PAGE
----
|Listed||February 25, 1994|
|Description||Shrub or tree with oval or elliptical leaves, and flaring, dark red-petaled flowers.|
|Habitat||Lowland dry forests.|
|Threats||Alien plants; human impact; low populations.|
Clay's hibiscus (Hibiscus clayi ), a shrub or tree in the mallow family, grows to a height of 13-26 ft (4-8 m) and has stems bearing sparse hairs at the branch tips. The oval or elliptical leaves are usually 1-3 in (2.5-7.5 cm) long and 0.6-1.4 in (1.5-3.5 cm) wide and have a hairless upper surface and slightly hairy lower surface. The leaf margins are entire or toothed toward the apex. The flowers are borne singly near the ends of the branches. The flaring petals are dark red, 1.8-2.4 in (4.5-6 cm) long, and 0.4-0.7 in (1-1.8 cm) wide. The green tubular or urn-shaped calyx is usually 0.6-1 in (1.5-2.5 cm) long with five or six shorter bracts beneath. The fruits are pale brown capsules, 0.5-0.6 in (1.3-1.5 cm) long, containing about 10 oval, brownish-black seeds about 0.16 in (4 mm) long. This species is distinguished from other native Hawaiian members of the genus by the lengths of the calyx, calyx lobes, and capsule and by the margins of the leaves.
Clay's hibiscus is found in lowland dry forests at elevations of 750-1,150 ft (230-350 m). This forest type is characterized by an annual rainfall of 20-80 in (50-200 cm), almost all of which falls in winter, and its terrain is a well-drained, highly weathered substrate rich in aluminum. Associated vegetation include Java plum, koa, kukui, and ti.
Clay's hibiscus, known from only scattered locations on private and state land on the Hawaiian island of Kauai, occurs in the Kokee region of the western side of the island, Moloaa Valley to the north, Nounou Mountain in Wailua to the east, and as far south as Haiku near Halii stream. It is unclear whether the one tree at the Kokee location was a cultivated plant.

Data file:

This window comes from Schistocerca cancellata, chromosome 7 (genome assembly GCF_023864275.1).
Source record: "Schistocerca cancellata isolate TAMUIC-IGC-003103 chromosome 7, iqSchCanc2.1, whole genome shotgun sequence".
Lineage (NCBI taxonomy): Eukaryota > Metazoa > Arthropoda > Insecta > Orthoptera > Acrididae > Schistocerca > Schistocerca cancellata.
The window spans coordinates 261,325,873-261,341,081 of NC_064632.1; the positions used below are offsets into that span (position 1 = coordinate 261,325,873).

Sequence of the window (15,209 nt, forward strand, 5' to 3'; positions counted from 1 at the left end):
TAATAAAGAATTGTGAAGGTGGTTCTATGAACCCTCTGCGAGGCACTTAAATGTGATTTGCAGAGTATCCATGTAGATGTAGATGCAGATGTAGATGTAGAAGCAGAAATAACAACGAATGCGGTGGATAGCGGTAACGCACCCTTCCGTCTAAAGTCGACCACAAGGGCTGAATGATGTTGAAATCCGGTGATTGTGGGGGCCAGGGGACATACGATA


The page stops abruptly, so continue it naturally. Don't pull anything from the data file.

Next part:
The only population known to exist in the Nounou Mountains is comprised of four trees.
Cattle greatly damaged the habitat of Clay's hibiscus before they were removed from the area. Competition with alien plants threatens this species. Strawberry guava is the greatest threat, but common guava, Hilo grass, Java plum, kukui, lantana, ti, and Christmas berry are also present in numbers great enough to be current or potential threats. The area of the Nounou Mountain population has been planted with columnar araucaria, which is reseeding itself and may prevent regeneration of native plants. The close proximity of most of the plants to a hiking trail makes them prone to disturbance. Pigs pose a potential threat to the species. The small total number of existing individuals poses a threat of stochastic extinction and reduced reproductive vigor.
Conservation and Recovery
Clay's hibiscus has been successfully propagated and then cultivated by Lyon Arboretum, the National Tropical Botanical Garden (NTBG), and Waimea Arboretum. Present holdings at Lyon Arboretum consist of two plants in the nursery and 22 plants on Lyon Arboretum grounds. The NTBG has seeds in storage as well as plants growing in their garden, and Waimea Arboretum had 21 plants and 100 seedlings in 1995.
The Kauai District of the State of Hawaii's Division of Forestry and Wildlife has outplanted 11 Clay's hibiscus in the Kalepa and Nounou Forest Reserves.
U. S. Fish and Wildlife Service
Regional Office, Division of Endangered Species
Eastside Federal Complex
911 N. E. 11th Ave.
Portland, Oregon 97232-4181
Telephone: (503) 231-6121
U. S. Fish and Wildlife Service
Pacific Remote Islands Ecological Services Field Office
300 Ala Moana Blvd., Room 3-122
P.O. Box 50088
Honolulu, Hawaii 96850-5000
Telephone: (808) 541-1201
Fax: (808) 541-1216
U. S. Fish and Wildlife Service. 25 February 1994. "Determination of Endangered or Threatened Status for 24 Plants from the Island of Kauai, HI." Federal Register 59 (38): 9304-9329.